For years, actor Tim Grimm was typecast as "a guy in a suit -- either a slick, bumbling lawyer or an FBI or CIA agent," as he puts it. But in his most recent roles, he's turned his collar and joined the clergy. In Heather McDonald's "An Almost Holy Picture," which opens Wednesday at Center Stage, Grimm portrays an ex-Episcopal priest. And in the new CBS-TV cop series "Turks," he plays Father Tom, spiritual adviser to the wife of the show's star, William Devane.
"It's a pleasant change," says Grimm, 38, who spent six years in Hollywood playing roles ranging from one of Harrison Ford's FBI buddies in the movie "Clear and Present Danger" to Marlee Matlin's sleazy attorney ex- husband in the NBC-TV series "Reasonable Doubts."
Another change for Grimm is that "An Almost Holy Picture" is his first one-man show. "I went into it thinking it would probably be the most difficult work I've ever done, and it hasn't let me down. Its sheer bulk is overwhelming," he explained over a cup of coffee in Center Stage's rehearsal hall.
Yet Grimm, whose theatrical credits include such prestigious regional stages as Chicago's Steppenwolf and Goodman theaters, actively pursued the role of Samuel Gentle, the priest-turned-cathedral groundskeeper in "An Almost Holy Picture." McDonald's play examines the ways in which Samuel's vocation and faith have been tested, first by a tragic accident, and later by the birth of his daughter, who has a rare genetic disorder.
Grimm's association with the play began last spring, when he played Samuel in a reading at the New Harmony Project, a script development program in his native state of Indiana.
"One of the first days up there, I was sitting with the artistic director and having lunch and this other guy comes into the room and I said, 'Good God, here comes Samuel Gentle,' " recalls playwright McDonald from her home in Arlington, Va.
"It was quite an electric evening," McDonald says of the reading. "He just seemed to connect to it from the heart."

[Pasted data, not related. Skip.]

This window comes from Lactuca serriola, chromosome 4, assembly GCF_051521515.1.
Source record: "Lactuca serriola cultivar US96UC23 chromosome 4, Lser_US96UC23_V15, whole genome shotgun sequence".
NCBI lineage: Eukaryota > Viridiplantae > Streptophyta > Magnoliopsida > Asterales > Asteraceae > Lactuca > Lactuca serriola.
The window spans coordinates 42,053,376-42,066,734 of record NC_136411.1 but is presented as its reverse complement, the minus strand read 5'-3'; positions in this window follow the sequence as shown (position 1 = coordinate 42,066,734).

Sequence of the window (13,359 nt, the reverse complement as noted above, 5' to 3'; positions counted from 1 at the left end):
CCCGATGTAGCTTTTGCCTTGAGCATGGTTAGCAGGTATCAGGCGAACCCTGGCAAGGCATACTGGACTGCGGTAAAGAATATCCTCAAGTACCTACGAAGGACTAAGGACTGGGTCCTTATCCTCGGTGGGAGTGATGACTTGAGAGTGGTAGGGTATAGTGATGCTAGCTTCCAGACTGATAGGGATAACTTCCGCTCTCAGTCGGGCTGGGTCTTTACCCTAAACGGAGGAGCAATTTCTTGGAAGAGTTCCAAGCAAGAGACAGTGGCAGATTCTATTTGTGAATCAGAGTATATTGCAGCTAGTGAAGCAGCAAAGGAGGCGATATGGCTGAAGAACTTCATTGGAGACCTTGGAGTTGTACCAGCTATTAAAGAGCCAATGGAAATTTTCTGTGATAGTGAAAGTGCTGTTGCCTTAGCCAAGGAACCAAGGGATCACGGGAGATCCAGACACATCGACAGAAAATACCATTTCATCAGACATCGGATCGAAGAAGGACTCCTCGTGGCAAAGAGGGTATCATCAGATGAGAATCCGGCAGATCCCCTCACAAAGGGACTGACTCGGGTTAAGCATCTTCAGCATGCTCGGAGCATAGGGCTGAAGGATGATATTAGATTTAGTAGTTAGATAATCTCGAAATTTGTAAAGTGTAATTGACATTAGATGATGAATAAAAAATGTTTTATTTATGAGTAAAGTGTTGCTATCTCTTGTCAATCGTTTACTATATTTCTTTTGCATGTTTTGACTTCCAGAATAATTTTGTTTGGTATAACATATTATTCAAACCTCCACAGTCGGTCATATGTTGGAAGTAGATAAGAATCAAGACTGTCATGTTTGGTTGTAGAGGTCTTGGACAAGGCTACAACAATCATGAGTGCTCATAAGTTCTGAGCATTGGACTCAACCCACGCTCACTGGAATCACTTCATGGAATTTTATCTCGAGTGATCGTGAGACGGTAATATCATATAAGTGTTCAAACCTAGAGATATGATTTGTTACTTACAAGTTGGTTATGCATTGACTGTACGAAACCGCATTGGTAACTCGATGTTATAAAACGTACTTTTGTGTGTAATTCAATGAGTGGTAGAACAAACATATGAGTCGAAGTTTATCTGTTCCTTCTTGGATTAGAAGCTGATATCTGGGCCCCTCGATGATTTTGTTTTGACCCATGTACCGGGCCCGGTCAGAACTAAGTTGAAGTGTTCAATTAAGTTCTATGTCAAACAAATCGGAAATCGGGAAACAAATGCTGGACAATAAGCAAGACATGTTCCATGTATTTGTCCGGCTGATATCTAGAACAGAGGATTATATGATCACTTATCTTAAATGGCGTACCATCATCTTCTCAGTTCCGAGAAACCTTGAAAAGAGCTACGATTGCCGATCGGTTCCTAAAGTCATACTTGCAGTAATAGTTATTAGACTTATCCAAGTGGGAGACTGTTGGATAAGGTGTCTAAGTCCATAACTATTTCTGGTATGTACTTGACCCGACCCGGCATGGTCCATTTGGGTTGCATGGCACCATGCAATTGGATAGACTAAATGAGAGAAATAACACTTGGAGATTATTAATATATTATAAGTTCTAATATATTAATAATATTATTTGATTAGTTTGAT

Afterward, Grimm told the playwright he'd welcome a chance to do a full production. "I certainly fell in love with the piece," he says.
At the time, McDonald was already talking with Center Stage about the play, which debuted at San Diego's La Jolla Playhouse in 1995. "The experience of it for an actor is so enormous. It's like the biggest mountain to climb," she acknowledges. "A lot of actors are afraid to do it. ... In other productions, there have been a number of actors who've turned it down out of fear." That wasn't the case with Grimm, whom she recommended to Center Stage and to resident director Tim Vasen, who is directing the piece.
Attending rehearsals has reinforced McDonald's initial feelings about Grimm. "I feel entirely confident that he's going to be ... rather extraordinary," she says. Watching him interact with Vasen, she adds, "is like watching a very sensitive, imaginative coach with an athlete who has to do something really challenging."
Grimm was raised Unitarian and graduated from Earlham, a Quaker college in Indiana. A political science major and theater minor, he was applying to law schools at the same time he auditioned for graduate theater programs. "All the auditions went very well," he says, and when the University of Michigan offered him a full fellowship to study acting, law school fell by the wayside.
As his sons, now 4 and 6, approached school age, Grimm decided to move from Los Angeles, despite a successful career in TV and movies. "I didn't want to raise them out there," he says. So he and his wife, actress and writer Jan Lucas, moved to Indiana, where Grimm's grandfather had been a farmer and where the actor purchased an 80-acre farm where he raises and bales hay.
Fatherhood and a love of working the earth are some of the things he shares with Samuel Gentle in "An Almost Holy Picture." But Grimm feels his connection to the character goes deeper than that.
"There are certain aspects I feel a closeness toward, so I don't feel it's a stretch -- his introspective nature, his relationship with the world," says Grimm, who takes time to reflect on a question before answering it, just as Samuel might. The actor pauses before adding, "He's a very private person who relishes the small things in life by making them remarkable."
Unlike Samuel, Grimm's character on the TV series "Turks" is a practicing Catholic priest. A recurring character, instead of a lead, Father Tom doesn't show up in the first few episodes. But after carrying a gun in more than a few movies and TV shows, Grimm clearly relishes the chance to portray one of the rare unarmed characters on a cop show.
"Turks" has drawn mixed reviews and is in the highly competitive slot of 9 p.m. Thursdays.
"We're thrown right into the fire, [but] predicting how a television show will do is something I don't think anyone can do," he says.